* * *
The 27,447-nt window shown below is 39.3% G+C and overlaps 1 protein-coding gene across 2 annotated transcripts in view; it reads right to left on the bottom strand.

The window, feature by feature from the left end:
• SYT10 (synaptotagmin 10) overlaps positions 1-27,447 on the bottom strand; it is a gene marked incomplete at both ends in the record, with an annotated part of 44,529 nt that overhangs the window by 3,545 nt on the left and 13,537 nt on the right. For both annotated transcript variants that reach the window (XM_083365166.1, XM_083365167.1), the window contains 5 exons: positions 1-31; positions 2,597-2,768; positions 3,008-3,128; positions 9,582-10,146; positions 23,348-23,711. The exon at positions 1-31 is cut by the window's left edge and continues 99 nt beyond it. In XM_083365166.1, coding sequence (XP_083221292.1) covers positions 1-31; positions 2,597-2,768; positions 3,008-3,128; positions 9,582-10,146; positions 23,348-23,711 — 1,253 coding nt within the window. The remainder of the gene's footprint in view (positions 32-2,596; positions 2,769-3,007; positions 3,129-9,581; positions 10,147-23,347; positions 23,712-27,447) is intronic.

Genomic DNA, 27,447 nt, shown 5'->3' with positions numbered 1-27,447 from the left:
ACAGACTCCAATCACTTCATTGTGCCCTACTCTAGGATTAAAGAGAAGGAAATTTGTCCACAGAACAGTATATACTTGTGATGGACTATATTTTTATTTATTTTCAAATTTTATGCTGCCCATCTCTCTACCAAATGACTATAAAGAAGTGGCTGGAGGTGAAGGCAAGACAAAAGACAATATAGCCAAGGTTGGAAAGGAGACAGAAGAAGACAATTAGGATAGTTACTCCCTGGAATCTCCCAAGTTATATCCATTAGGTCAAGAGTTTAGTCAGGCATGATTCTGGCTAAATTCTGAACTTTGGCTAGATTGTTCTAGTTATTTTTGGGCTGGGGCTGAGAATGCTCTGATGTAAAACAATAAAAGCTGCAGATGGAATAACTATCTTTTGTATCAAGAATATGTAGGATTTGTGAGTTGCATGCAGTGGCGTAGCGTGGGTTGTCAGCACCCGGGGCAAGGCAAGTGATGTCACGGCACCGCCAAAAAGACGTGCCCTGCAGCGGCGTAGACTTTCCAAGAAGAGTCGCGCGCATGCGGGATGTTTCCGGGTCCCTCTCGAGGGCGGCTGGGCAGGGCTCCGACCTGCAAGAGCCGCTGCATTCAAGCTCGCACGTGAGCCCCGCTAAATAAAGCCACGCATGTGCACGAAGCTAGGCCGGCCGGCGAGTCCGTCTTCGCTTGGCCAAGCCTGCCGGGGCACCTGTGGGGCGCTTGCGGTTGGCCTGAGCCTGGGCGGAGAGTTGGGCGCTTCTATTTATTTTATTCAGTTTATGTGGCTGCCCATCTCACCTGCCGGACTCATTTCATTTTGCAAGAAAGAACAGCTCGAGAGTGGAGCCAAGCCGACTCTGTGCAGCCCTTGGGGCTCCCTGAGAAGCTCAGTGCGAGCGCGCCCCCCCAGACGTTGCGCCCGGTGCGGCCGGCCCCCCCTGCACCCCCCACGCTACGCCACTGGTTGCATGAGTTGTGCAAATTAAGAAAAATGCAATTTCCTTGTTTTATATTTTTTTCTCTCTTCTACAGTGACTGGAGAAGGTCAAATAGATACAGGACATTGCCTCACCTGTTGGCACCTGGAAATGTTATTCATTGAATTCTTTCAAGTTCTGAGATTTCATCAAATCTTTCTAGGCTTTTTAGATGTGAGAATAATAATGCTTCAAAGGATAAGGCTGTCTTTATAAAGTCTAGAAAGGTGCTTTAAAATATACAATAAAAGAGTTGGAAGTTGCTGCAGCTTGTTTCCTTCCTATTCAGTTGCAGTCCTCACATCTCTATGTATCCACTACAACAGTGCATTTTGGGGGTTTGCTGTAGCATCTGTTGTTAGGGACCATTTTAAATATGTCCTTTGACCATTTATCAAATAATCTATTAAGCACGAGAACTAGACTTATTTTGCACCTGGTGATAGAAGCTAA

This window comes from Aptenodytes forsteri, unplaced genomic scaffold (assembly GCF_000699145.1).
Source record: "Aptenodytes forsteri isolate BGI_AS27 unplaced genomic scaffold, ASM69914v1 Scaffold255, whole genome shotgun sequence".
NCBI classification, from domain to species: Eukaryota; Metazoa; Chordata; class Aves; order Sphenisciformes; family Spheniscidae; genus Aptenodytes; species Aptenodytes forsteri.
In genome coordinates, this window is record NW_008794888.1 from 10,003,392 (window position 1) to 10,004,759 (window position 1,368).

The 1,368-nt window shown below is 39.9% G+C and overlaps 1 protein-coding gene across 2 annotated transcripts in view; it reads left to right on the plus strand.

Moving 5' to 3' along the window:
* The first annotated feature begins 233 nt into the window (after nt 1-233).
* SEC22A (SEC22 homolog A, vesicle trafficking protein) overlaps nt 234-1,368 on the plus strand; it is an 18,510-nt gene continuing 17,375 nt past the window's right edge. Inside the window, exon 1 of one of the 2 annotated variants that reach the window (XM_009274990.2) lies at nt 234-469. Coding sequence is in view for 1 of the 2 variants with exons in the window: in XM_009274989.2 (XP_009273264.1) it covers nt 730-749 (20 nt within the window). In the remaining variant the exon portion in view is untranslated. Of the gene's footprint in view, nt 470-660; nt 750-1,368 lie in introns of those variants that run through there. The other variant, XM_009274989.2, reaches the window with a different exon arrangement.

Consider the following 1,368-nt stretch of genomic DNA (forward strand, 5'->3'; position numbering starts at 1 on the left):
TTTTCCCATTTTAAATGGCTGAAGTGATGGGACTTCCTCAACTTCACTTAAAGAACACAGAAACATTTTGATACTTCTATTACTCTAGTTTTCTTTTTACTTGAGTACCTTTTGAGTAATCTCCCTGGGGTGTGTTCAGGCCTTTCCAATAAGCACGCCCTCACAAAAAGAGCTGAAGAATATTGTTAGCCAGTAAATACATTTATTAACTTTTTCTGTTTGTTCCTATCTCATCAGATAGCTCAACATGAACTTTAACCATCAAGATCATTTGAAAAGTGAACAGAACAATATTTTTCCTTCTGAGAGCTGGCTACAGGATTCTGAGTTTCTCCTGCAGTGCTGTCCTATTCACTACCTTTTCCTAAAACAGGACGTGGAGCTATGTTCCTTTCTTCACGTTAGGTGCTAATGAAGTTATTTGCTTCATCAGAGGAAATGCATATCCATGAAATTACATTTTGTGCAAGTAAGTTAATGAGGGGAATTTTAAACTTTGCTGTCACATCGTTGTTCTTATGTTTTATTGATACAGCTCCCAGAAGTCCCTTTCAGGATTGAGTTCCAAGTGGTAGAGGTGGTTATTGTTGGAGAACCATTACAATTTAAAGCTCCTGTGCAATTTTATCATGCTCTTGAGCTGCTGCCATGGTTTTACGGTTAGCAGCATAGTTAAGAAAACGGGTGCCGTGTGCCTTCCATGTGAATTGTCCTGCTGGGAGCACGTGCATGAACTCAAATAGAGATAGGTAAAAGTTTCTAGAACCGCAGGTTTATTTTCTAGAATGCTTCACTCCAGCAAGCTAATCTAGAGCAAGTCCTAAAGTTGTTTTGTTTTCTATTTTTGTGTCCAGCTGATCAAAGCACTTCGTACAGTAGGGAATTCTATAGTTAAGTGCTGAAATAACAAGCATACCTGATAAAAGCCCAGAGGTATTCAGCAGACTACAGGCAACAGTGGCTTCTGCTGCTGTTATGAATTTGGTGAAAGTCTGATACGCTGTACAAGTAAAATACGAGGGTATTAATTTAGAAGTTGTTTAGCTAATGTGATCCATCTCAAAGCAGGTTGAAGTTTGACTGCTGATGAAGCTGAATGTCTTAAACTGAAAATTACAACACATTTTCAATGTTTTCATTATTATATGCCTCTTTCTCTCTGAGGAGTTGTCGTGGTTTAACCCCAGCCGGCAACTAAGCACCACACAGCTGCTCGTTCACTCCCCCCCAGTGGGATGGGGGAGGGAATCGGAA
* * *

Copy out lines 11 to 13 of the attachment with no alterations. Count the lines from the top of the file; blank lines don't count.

Moving 5' to 3' along the window:
* The first annotated feature begins 233 nt into the window (after nt 1-233).
* SEC22A (SEC22 homolog A, vesicle trafficking protein) overlaps nt 234-1,368 on the plus strand; it is an 18,510-nt gene continuing 17,375 nt past the window's right edge. Inside the window, exon 1 of one of the 2 annotated variants that reach the window (XM_009274990.2) lies at nt 234-469. Coding sequence is in view for 1 of the 2 variants with exons in the window: in XM_009274989.2 (XP_009273264.1) it covers nt 730-749 (20 nt within the window). In the remaining variant the exon portion in view is untranslated. Of the gene's footprint in view, nt 470-660; nt 750-1,368 lie in introns of those variants that run through there. The other variant, XM_009274989.2, reaches the window with a different exon arrangement.